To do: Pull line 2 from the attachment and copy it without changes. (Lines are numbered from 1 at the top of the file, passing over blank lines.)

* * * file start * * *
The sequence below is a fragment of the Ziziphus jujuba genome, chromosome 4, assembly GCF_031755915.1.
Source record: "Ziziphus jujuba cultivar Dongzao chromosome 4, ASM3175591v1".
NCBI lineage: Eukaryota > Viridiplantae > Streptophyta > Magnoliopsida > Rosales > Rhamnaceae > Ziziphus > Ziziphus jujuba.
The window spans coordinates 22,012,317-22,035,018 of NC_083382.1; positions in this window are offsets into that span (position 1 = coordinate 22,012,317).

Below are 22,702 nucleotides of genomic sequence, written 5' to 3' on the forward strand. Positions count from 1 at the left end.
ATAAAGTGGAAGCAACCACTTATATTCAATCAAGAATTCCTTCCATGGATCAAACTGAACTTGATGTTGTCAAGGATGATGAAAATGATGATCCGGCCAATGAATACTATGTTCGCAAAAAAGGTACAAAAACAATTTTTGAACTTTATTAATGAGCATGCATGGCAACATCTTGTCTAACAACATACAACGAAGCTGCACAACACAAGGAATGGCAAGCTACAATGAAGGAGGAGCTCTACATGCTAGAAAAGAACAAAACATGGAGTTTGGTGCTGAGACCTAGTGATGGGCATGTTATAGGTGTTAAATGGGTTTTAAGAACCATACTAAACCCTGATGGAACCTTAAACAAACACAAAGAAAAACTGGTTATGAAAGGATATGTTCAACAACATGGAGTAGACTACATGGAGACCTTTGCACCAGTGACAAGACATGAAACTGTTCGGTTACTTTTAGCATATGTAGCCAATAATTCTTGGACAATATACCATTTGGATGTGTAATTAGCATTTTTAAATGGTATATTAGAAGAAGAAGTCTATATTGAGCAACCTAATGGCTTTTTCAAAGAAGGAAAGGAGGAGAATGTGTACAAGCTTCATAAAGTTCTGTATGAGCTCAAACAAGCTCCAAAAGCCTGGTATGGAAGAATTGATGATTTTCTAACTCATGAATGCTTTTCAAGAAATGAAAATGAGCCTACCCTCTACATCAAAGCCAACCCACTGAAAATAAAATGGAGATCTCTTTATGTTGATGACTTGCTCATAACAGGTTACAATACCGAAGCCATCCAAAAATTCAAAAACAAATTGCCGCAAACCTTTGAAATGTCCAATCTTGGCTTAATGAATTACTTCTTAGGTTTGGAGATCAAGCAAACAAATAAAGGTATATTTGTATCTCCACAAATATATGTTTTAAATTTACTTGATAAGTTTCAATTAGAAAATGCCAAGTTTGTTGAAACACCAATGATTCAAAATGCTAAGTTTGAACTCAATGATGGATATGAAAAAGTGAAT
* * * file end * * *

Source record: "Ziziphus jujuba cultivar Dongzao chromosome 4, ASM3175591v1".